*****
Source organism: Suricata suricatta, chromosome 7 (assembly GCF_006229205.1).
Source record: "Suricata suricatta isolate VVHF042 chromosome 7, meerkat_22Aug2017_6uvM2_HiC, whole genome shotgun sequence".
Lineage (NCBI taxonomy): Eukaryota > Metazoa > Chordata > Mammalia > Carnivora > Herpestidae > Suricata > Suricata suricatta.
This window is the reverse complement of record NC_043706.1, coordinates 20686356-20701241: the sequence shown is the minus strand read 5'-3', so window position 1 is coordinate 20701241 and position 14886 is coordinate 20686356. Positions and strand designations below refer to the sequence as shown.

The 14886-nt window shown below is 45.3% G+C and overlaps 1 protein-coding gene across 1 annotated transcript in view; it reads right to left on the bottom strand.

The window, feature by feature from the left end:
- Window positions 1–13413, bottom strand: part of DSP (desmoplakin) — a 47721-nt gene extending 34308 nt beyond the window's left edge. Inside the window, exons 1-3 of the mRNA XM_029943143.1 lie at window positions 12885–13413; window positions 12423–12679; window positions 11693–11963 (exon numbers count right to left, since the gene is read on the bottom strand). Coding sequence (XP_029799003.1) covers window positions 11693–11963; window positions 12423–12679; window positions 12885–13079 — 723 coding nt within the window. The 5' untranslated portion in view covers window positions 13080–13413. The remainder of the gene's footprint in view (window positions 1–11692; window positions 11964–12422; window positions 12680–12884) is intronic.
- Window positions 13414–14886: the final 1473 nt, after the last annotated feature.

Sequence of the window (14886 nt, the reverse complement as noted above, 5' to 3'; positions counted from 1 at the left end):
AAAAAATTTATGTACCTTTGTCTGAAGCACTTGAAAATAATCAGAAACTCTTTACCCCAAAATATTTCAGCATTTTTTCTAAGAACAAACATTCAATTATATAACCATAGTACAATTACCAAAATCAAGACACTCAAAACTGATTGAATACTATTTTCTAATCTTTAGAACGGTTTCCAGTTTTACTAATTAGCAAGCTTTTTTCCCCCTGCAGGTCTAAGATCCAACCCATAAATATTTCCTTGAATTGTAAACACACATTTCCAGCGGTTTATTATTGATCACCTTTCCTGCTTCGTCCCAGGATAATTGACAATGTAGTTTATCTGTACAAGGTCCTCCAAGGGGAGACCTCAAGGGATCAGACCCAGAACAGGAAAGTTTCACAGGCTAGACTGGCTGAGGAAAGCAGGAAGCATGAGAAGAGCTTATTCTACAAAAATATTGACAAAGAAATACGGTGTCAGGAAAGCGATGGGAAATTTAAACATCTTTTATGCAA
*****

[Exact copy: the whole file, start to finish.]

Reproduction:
Source organism: Suricata suricatta, chromosome 7 (assembly GCF_006229205.1).
Source record: "Suricata suricatta isolate VVHF042 chromosome 7, meerkat_22Aug2017_6uvM2_HiC, whole genome shotgun sequence".
Lineage (NCBI taxonomy): Eukaryota > Metazoa > Chordata > Mammalia > Carnivora > Herpestidae > Suricata > Suricata suricatta.
This window is the reverse complement of record NC_043706.1, coordinates 20686356-20701241: the sequence shown is the minus strand read 5'-3', so window position 1 is coordinate 20701241 and position 14886 is coordinate 20686356. Positions and strand designations below refer to the sequence as shown.

The 14886-nt window shown below is 45.3% G+C and overlaps 1 protein-coding gene across 1 annotated transcript in view; it reads right to left on the bottom strand.

The window, feature by feature from the left end:
- Window positions 1–13413, bottom strand: part of DSP (desmoplakin) — a 47721-nt gene extending 34308 nt beyond the window's left edge. Inside the window, exons 1-3 of the mRNA XM_029943143.1 lie at window positions 12885–13413; window positions 12423–12679; window positions 11693–11963 (exon numbers count right to left, since the gene is read on the bottom strand). Coding sequence (XP_029799003.1) covers window positions 11693–11963; window positions 12423–12679; window positions 12885–13079 — 723 coding nt within the window. The 5' untranslated portion in view covers window positions 13080–13413. The remainder of the gene's footprint in view (window positions 1–11692; window positions 11964–12422; window positions 12680–12884) is intronic.
- Window positions 13414–14886: the final 1473 nt, after the last annotated feature.

Sequence of the window (14886 nt, the reverse complement as noted above, 5' to 3'; positions counted from 1 at the left end):
AAAAAATTTATGTACCTTTGTCTGAAGCACTTGAAAATAATCAGAAACTCTTTACCCCAAAATATTTCAGCATTTTTTCTAAGAACAAACATTCAATTATATAACCATAGTACAATTACCAAAATCAAGACACTCAAAACTGATTGAATACTATTTTCTAATCTTTAGAACGGTTTCCAGTTTTACTAATTAGCAAGCTTTTTTCCCCCTGCAGGTCTAAGATCCAACCCATAAATATTTCCTTGAATTGTAAACACACATTTCCAGCGGTTTATTATTGATCACCTTTCCTGCTTCGTCCCAGGATAATTGACAATGTAGTTTATCTGTACAAGGTCCTCCAAGGGGAGACCTCAAGGGATCAGACCCAGAACAGGAAAGTTTCACAGGCTAGACTGGCTGAGGAAAGCAGGAAGCATGAGAAGAGCTTATTCTACAAAAATATTGACAAAGAAATACGGTGTCAGGAAAGCGATGGGAAATTTAAACATCTTTTATGCAA